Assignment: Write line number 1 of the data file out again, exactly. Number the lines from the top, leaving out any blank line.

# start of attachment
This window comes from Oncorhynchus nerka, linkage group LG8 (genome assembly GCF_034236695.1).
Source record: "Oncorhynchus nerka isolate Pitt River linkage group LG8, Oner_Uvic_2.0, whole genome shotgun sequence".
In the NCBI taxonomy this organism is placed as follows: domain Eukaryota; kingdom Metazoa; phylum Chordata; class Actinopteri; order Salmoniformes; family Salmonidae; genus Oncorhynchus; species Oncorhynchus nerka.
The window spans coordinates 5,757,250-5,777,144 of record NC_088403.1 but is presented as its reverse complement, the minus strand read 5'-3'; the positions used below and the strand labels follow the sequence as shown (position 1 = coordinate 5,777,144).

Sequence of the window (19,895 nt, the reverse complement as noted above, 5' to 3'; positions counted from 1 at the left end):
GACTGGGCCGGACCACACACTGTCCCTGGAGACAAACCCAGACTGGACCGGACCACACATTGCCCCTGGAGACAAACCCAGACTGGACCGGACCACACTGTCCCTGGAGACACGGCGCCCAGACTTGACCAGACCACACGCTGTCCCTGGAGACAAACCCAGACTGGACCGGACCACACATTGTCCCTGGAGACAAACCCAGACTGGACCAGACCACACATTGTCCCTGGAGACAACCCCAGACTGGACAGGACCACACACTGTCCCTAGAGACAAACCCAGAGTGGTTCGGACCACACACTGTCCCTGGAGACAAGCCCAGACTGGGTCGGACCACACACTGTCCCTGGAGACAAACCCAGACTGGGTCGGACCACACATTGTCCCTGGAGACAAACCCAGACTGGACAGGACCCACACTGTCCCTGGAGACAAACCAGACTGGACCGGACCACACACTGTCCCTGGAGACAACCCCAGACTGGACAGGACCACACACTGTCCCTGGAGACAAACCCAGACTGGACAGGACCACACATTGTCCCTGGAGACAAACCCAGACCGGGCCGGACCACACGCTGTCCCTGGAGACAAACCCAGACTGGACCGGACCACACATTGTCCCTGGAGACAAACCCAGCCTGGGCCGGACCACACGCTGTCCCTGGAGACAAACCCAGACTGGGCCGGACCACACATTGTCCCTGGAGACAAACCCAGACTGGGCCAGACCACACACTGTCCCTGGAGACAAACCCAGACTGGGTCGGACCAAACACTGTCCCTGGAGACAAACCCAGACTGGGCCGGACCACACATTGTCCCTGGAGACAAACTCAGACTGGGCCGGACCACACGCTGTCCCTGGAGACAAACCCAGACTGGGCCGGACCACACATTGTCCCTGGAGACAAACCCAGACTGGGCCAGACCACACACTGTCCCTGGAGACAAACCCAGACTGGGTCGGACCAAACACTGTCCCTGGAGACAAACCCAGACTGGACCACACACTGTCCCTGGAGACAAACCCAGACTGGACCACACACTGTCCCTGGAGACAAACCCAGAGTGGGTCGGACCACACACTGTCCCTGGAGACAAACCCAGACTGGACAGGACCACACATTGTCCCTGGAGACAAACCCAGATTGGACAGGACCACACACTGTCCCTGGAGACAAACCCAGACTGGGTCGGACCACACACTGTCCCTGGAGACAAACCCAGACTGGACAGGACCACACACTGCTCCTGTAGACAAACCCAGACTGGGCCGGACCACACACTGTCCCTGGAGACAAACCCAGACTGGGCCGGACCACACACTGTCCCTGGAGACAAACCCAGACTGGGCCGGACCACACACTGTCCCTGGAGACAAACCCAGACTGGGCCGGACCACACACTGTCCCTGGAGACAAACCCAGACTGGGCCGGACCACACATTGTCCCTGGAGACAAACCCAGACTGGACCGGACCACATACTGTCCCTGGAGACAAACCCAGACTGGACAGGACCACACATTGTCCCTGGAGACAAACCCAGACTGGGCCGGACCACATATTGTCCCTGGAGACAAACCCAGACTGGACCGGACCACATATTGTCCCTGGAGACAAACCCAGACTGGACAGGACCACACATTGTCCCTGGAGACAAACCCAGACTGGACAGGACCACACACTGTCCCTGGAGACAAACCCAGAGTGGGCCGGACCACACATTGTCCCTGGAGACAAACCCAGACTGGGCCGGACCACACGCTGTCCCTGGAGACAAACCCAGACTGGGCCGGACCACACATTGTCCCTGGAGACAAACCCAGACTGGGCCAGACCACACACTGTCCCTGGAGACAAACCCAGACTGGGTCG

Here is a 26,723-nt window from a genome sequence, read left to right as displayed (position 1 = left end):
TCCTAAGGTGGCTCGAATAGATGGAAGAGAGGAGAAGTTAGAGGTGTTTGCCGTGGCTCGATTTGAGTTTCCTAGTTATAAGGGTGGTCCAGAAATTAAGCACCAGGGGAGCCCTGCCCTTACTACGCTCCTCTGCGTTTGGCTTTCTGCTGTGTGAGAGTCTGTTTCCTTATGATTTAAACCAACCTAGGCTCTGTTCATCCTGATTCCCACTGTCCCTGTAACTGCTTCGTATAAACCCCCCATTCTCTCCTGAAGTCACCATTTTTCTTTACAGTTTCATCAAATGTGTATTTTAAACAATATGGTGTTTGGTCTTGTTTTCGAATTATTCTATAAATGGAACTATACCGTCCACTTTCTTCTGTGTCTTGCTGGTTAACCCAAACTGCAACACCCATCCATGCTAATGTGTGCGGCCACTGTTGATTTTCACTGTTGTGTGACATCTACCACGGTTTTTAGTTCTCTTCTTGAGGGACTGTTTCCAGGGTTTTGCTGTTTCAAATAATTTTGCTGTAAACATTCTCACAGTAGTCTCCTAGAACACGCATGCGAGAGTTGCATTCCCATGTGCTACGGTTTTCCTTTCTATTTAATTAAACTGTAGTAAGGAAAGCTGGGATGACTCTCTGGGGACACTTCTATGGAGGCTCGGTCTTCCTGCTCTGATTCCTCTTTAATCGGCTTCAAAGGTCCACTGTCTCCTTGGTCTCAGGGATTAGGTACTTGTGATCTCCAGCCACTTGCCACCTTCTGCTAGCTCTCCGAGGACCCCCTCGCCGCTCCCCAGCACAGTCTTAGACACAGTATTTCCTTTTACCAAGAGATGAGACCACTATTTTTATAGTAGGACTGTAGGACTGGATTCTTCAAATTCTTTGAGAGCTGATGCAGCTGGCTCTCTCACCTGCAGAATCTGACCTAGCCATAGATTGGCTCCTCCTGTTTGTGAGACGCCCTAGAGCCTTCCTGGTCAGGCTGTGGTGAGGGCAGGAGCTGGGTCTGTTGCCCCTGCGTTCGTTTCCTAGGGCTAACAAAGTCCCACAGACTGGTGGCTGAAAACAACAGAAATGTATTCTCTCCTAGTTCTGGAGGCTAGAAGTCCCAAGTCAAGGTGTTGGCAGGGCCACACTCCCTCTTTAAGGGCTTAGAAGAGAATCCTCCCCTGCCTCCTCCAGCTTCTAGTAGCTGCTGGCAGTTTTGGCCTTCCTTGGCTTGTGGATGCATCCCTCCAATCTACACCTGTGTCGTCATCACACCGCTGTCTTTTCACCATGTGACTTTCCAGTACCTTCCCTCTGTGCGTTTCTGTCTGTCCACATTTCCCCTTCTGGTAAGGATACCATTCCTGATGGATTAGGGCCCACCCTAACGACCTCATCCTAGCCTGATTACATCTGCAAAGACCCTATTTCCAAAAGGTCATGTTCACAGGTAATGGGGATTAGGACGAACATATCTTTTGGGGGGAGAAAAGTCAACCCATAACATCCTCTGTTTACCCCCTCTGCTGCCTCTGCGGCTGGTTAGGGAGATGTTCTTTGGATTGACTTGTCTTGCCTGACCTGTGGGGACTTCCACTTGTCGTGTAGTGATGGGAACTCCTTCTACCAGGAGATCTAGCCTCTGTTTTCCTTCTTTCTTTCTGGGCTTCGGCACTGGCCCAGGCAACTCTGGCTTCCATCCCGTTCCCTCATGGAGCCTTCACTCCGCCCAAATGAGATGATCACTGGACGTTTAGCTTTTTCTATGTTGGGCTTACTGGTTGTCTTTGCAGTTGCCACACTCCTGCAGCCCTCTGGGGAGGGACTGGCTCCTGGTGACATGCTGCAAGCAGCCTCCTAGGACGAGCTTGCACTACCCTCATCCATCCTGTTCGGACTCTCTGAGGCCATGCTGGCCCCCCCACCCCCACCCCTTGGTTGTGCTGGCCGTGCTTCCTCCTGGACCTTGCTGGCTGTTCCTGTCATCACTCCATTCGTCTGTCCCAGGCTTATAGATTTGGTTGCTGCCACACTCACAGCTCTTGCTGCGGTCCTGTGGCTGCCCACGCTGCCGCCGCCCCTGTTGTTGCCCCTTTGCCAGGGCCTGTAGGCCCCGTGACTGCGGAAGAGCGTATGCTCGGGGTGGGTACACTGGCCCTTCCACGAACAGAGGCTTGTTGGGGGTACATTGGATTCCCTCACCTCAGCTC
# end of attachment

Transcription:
This window comes from Oncorhynchus nerka, linkage group LG8 (genome assembly GCF_034236695.1).